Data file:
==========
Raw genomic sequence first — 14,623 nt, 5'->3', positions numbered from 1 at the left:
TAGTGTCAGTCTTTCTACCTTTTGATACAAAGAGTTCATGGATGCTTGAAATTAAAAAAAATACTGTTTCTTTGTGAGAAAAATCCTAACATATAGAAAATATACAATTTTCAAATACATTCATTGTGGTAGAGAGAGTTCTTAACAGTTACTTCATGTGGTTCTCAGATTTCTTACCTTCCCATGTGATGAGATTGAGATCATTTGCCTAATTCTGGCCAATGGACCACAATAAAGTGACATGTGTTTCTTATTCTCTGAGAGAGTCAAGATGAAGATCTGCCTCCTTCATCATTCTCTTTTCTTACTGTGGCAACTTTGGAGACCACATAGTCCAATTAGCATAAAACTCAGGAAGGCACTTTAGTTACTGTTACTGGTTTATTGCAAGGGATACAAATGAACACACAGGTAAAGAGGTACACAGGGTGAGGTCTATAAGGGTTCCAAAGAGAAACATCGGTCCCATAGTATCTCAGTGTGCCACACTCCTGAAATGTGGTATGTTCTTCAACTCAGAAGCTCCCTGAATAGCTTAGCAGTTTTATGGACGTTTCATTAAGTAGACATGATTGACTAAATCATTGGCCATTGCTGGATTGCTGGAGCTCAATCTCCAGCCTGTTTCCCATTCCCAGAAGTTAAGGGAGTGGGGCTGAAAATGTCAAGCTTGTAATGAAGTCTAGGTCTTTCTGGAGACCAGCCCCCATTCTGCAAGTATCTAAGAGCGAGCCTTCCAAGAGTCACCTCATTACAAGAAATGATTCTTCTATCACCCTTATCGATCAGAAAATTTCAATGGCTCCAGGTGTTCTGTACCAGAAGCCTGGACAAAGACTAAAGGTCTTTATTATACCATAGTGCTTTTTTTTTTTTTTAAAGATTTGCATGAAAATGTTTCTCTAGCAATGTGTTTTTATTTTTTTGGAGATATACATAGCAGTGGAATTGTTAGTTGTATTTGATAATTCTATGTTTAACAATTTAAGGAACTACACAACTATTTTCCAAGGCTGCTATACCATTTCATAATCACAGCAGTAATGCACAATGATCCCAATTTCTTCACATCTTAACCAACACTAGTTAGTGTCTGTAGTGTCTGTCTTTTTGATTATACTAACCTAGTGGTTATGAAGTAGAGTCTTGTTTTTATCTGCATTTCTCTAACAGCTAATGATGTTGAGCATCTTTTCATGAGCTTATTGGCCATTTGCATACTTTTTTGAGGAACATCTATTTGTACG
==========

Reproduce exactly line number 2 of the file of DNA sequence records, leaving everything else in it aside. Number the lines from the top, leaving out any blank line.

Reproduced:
TAGTGTCAGTCTTTCTACCTTTTGATACAAAGAGTTCATGGATGCTTGAAATTAAAAAAAATACTGTTTCTTTGTGAGAAAAATCCTAACATATAGAAAATATACAATTTTCAAATACATTCATTGTGGTAGAGAGAGTTCTTAACAGTTACTTCATGTGGTTCTCAGATTTCTTACCTTCCCATGTGATGAGATTGAGATCATTTGCCTAATTCTGGCCAATGGACCACAATAAAGTGACATGTGTTTCTTATTCTCTGAGAGAGTCAAGATGAAGATCTGCCTCCTTCATCATTCTCTTTTCTTACTGTGGCAACTTTGGAGACCACATAGTCCAATTAGCATAAAACTCAGGAAGGCACTTTAGTTACTGTTACTGGTTTATTGCAAGGGATACAAATGAACACACAGGTAAAGAGGTACACAGGGTGAGGTCTATAAGGGTTCCAAAGAGAAACATCGGTCCCATAGTATCTCAGTGTGCCACACTCCTGAAATGTGGTATGTTCTTCAACTCAGAAGCTCCCTGAATAGCTTAGCAGTTTTATGGACGTTTCATTAAGTAGACATGATTGACTAAATCATTGGCCATTGCTGGATTGCTGGAGCTCAATCTCCAGCCTGTTTCCCATTCCCAGAAGTTAAGGGAGTGGGGCTGAAAATGTCAAGCTTGTAATGAAGTCTAGGTCTTTCTGGAGACCAGCCCCCATTCTGCAAGTATCTAAGAGCGAGCCTTCCAAGAGTCACCTCATTACAAGAAATGATTCTTCTATCACCCTTATCGATCAGAAAATTTCAATGGCTCCAGGTGTTCTGTACCAGAAGCCTGGACAAAGACTAAAGGTCTTTATTATACCATAGTGCTTTTTTTTTTTTTTAAAGATTTGCATGAAAATGTTTCTCTAGCAATGTGTTTTTATTTTTTTGGAGATATACATAGCAGTGGAATTGTTAGTTGTATTTGATAATTCTATGTTTAACAATTTAAGGAACTACACAACTATTTTCCAAGGCTGCTATACCATTTCATAATCACAGCAGTAATGCACAATGATCCCAATTTCTTCACATCTTAACCAACACTAGTTAGTGTCTGTAGTGTCTGTCTTTTTGATTATACTAACCTAGTGGTTATGAAGTAGAGTCTTGTTTTTATCTGCATTTCTCTAACAGCTAATGATGTTGAGCATCTTTTCATGAGCTTATTGGCCATTTGCATACTTTTTTGAGGAACATCTATTTGTACG